Examinations only tell half the story

In the article on Impact beyond the tests: adult education that makes a real difference, Chanell Butler-Morell raises a very pertinent argument against any uncritical adoption of standardized tests.  In the context of adult education for PWDs, cautious administration of standardized tests is exceedingly important because they can easily perpetuate exclusion.

In this brief comment, I extend the conversation on standardized tests beyond adult education for PWDs in North Carolina to all education interventions for young people and adults everywhere. Standardized tests constantly struggle in vain to measure the whole range of intellectual, emotional, cognitive and behavioural changes that particular education  interventions cause in the lives of learners. As Tait (2015) argues, intelligence cannot be [fully] defined by exams. Examinations can only reveal just a portion of the whole, and indeed only tell half the story. Thinking about the inadequacies of standardized tests is to rethink the purpose of the education. Separating the two is part of the intellectual challenge that educators must address.

Educators must possess the required critical awareness of the purpose of education systems and by extension constantly reflect on the agenda of standardized tests. Whether serving wealth communities in Europe and USA or in the neediest villages of Asia or Africa, we must be cognizant of the socio-political and economic forces that are steadily turning education of all types into real commodities in unregulated markets.

In Uganda as elsewhere, examinations are increasingly serving as exclusion instruments to deny the poor and disadvantaged young citizens the opportunity to pursue meaningful education and employment trajectories. While our society has been struggling to come to terms with utter negligence and refusal of public education stakeholders with state power and authority to make education systems serve every single citizen, the private sector is worse in the abuse of education service delivery.  Tests and examinations are real tools in the education market. It is disheartening that state institutions and some education investors including religious based schools ‘collude’ in dehumanizing young talents in the name of quality national examinations. Moreover, the credibility of national examinations everywhere is highly questionable.

The unstoppable professors – Ali Mazrui & Peter Jarvis [RIP] made huge intellectual contributions to their disciplines and fields of specialty. They were not high school exam stars but their legacy requires no media briefings.  Moreover, in the past years, the credibility of examinations could be trusted to a greater extent unlike today when the ethical hygiene’ of examination regimes is highly questionable!

Market-oriented education investors in Uganda demonize the so-called ‘weak’ students in the name of academic excellence as measured by performance in the national examinations. They isolate and label such students through pre-national examination tests often  administered one year in advance by school heads, majority of whom are trained teachers but corrupted by market forces and profit maximization tendencies. ‘Poor performers’ in these pre-exam tests are either refused to register for national exams, coerced to repeat or register from somewhere else. Every single year, thousands of Ugandan primary and high school students and their families suffer the emotional, social and financial repercussions of this terrible practice. Terrible indeed; real anti-social and unethical practice carefully designed to ensure that school grades and rankings in the media are not dented with ‘weak student’s’ ‘poor scores’.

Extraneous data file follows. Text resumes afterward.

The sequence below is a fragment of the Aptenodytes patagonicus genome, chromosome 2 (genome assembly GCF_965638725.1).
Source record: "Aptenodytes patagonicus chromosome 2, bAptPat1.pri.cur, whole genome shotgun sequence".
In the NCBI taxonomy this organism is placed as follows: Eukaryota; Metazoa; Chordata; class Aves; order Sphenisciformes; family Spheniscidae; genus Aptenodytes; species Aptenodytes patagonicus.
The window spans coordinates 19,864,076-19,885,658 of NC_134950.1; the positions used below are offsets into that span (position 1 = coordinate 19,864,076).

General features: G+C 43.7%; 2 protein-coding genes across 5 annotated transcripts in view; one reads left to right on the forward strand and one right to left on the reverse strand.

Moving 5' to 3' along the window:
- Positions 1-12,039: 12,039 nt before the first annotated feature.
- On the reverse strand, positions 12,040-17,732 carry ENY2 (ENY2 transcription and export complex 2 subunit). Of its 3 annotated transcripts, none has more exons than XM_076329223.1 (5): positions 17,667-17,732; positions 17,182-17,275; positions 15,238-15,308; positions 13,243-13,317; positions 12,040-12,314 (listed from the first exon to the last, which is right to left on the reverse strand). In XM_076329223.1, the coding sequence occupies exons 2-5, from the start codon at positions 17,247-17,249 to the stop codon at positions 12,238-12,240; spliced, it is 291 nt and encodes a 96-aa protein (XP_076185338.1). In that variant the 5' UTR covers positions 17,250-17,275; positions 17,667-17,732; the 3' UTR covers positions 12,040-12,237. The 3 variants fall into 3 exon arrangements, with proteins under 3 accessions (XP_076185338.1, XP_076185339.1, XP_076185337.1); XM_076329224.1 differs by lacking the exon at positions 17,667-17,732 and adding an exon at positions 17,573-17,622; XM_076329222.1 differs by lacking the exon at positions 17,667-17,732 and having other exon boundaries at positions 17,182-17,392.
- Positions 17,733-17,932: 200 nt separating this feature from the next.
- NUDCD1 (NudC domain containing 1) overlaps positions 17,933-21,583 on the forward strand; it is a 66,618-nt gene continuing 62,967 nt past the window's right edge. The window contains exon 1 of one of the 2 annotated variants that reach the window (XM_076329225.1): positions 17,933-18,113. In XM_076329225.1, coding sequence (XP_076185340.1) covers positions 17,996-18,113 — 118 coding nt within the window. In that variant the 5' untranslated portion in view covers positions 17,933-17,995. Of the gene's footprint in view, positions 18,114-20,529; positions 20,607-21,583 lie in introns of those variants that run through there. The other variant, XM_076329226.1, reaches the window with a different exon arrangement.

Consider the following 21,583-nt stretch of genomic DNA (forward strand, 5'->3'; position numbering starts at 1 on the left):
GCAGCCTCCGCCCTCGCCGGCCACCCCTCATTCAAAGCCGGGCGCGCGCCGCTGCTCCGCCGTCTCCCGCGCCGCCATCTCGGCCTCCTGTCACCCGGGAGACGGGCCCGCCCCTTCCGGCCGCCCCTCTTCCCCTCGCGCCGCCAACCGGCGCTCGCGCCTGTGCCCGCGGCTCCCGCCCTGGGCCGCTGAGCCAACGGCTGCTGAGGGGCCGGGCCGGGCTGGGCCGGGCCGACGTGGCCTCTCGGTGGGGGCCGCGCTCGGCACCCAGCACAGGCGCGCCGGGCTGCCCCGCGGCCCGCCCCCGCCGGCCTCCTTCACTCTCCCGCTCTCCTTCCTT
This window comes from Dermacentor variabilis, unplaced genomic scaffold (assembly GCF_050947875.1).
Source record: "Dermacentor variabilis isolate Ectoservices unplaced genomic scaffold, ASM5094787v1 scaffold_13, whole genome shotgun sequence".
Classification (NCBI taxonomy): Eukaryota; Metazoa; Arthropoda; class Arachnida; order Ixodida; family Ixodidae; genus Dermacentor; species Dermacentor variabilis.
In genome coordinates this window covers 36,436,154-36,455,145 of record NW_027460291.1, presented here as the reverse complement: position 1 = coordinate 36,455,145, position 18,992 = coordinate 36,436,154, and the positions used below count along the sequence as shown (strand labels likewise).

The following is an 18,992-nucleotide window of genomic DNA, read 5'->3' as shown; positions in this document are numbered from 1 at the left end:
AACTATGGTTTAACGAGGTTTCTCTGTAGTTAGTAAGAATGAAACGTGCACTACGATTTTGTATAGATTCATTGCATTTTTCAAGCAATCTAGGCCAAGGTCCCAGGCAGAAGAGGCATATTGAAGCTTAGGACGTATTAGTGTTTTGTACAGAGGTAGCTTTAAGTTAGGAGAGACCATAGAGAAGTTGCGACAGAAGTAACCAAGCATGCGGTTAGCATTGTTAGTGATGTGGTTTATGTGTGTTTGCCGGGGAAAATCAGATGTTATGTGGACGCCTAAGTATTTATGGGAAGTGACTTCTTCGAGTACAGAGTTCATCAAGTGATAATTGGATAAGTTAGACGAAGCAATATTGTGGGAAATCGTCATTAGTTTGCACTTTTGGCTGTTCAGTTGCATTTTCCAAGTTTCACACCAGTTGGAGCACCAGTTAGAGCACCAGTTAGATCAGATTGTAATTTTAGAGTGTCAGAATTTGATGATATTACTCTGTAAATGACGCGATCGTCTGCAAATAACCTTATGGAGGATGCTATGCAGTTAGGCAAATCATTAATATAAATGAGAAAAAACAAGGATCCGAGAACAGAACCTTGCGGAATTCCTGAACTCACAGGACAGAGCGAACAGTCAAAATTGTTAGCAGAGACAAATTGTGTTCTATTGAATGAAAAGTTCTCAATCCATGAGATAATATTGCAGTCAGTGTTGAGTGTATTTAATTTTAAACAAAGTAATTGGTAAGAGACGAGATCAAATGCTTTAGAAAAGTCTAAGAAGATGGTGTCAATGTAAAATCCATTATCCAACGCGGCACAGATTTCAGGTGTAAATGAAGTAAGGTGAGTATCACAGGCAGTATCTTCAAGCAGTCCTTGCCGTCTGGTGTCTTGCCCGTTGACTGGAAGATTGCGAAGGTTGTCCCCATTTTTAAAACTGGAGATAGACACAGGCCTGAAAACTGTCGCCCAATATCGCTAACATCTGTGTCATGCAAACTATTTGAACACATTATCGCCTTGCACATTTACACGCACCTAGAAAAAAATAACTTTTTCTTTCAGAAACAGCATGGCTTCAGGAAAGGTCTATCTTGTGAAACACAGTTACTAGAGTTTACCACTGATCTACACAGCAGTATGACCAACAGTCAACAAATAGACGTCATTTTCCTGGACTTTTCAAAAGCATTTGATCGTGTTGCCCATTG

As educators and more-so those of us who subscribe to the social and emancipatory purpose of education we must rise up constantly to challenge the uncritical planning and delivery of education services and more-so tests and examinations. We must refuse the reliance on stand-alone examinations or standardized tests to determine the destiny of young people and adults in our education enterprises. Educators should learn to circumvent the risk of relying on standard tests. As we do so, we need to hold in high esteem alternative assessment methods that attempt to provide learners with the opportunity to be ‘tested’ while learning. For instance, those teaching in colleges and universities, we need to desist from abusing the power of course work. In education settings, where work-based learning strategies such as internships are part of the delivery design, educators must champion the values of quality and integrity.

Above all while interacting with learners whether in the classrooms or auditoriums, educators need to be critically aware of the purpose of education in their context. Standardized tests need to be interrogated within this broad frame of reference to challenge the tendencies to solely rely on them yet we know that they indeed tell half the story. END

The comment is a contribution to the article on standardized tests by Chanell Butler-Morell within the framework of a the 2019 Virtual seminar on the Role and Impact of Adult Education from a global perspective organised by the International Council for Adult Education (ICAE).  The International Council for Adult Education (ICAE) is a global network with a specific mandate to advocate for youth and adult learning and education (ALE) as a universal human right. It was created in 1973 and has 7 regional bodies (Africa, Arab Region, Asia, Caribbean, Europe, Latin America and North America) representing more than 800 NGOs – regional, national and sectoral networks – in more than 75 countries.

Robert Jjuuko is an Educationist, Researcher and Development Consultant